What's It All About, eh?

Cape Breton evokes deep memories and strong emotions for me as well as a deep appreciation for the beauty of my adopted island. My hopes are that you too might find the photos evocative - maybe a view you've not enjoyed before, or an 'Oh I've been there', or if from away that you may be encouraged to visit this fair isle so that you might come to love and breathe Cape Breton as I do. One word about place names that I use - some are completely local usage while others are from maps of Cape Breton that I've purchased over the years. I frequently post travel and other photos that are of interest to me - and hopefully you.

On the right hand side bar find my take on Single Malt whiskey - from how to best enjoy this noble drink to reviews (in a most non-professional manner) of ones that I have tried and liked - or not. Also musings, mine and others, on life in general.

Photographs are roughly 98%+ my own and copy-righted. For the occasional photo that is borrowed, credit is given where possible - recently I have started posting unusual net photographs that seem unique. Feel free to borrow any of my photos for non-commercial use, otherwise contact me. Starting late in 2013 I have tried to be consistent in identifying my photographs using ©smck on all out of camera photos I personally captured - (I often do very minor computer changes such as 'crop' or 'shadow' etc but usually nothing major), and using
©norvellhimself on all photos that I have played around with in case it might not be obvious.

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Osprey, Pandion haliaetus

  I could possibly be wrong as Osprey generally fly over water and hover when they spot fish while Eagles often roost while scanning water but neither photograph gives enough detail to make positive identification.  I do know that there is an Osprey in this broad general vicinity that hovers for awhile then roosts to rest up it seems - and digitally enlarging the photograph gives no more clue than here.  Relative estimated size and the previous sightings of roosting Osprey give me the impetus to call this in favor of the Osprey - if I later get more information that contradicts this I will update this post to reflect that information.
Feeding Behavior - Flies slowly over water, pausing to hover when fish spotted below; if fish is close enough to surface, the Osprey plunges feet-first, grasping prey in its talons.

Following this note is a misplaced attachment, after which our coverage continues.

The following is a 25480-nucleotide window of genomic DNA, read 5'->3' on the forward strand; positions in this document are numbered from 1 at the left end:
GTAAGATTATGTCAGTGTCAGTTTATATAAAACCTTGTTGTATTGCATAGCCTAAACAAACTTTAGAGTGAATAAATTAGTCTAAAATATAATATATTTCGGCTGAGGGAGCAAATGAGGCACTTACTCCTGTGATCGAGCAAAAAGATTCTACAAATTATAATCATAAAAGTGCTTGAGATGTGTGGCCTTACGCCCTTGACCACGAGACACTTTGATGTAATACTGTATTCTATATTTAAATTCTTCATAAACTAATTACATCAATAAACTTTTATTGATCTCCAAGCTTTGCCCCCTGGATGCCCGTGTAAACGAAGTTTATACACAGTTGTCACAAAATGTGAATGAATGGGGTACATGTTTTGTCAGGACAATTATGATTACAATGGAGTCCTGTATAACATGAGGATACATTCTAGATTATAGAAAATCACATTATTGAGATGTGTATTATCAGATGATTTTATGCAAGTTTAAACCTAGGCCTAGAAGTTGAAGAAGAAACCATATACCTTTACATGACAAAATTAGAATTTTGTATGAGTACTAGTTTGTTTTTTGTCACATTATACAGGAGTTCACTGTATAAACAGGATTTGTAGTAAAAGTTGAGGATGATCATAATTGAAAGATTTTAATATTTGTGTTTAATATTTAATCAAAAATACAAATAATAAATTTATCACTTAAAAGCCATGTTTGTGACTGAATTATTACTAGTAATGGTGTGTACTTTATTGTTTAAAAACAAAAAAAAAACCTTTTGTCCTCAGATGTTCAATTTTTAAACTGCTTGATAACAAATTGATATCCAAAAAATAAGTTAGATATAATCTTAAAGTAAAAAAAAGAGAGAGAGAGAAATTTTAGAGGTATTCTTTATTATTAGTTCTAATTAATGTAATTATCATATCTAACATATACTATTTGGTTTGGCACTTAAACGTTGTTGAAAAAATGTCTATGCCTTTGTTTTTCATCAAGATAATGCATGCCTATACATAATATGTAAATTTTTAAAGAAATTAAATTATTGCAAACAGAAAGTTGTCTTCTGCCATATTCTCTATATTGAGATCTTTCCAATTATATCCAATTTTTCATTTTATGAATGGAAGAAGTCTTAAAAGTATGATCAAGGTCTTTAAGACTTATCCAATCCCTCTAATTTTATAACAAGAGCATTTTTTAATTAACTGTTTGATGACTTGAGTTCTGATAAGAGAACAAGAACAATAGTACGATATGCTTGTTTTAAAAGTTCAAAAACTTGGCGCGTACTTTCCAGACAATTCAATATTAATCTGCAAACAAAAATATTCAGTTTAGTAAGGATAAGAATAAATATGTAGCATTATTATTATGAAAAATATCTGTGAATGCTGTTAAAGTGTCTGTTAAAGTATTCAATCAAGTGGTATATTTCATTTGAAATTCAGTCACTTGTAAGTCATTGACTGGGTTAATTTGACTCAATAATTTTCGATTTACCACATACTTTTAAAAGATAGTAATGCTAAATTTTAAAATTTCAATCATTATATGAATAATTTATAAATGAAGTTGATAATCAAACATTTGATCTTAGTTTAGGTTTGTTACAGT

Eggs - 3, sometimes 2-4. Creamy white, blotched with brown. Incubation is by both parents but mostly by female, about 38 days. Young: Female remains with young most of time at first, sheltering them from sun and rain; male brings fish, female feeds them to young. Age of young at first flight averages about 51-54 days. 1 brood per year.
Young - Female remains with young most of time at first, sheltering them from sun and rain; male brings fish, female feeds them to young. Age of young at first flight averages about 51-54 days. 1 brood per year.
Diet - Almost entirely fish. Typically feeds on fish 4-12" long. Type of fish involved varies with region; concentrates on species common in each locale, such as flounder, smelt, mullet, bullhead, sucker, gizzard shad. Aside from fish, rarely eats small mammals, birds, or reptiles, perhaps mainly when fish are scarce.
Nesting - Courtship displays include pair circling high together; male may fly high and then dive repeatedly in vicinity of nest site, often carrying a fish or stick. Nest site is usually on top of large tree (often with dead or broken top) not far from water. Also nests on utility poles, duck blinds, other structures, including poles put up for them. May nest on ground on small islands, or on cliffs or giant cactus in western Mexico. Site typically very open to sky. Nest (built by both sexes) is bulky pile of sticks, lined with smaller materials. Birds may use same nest for years, adding material each year, so that nest becomes huge. 

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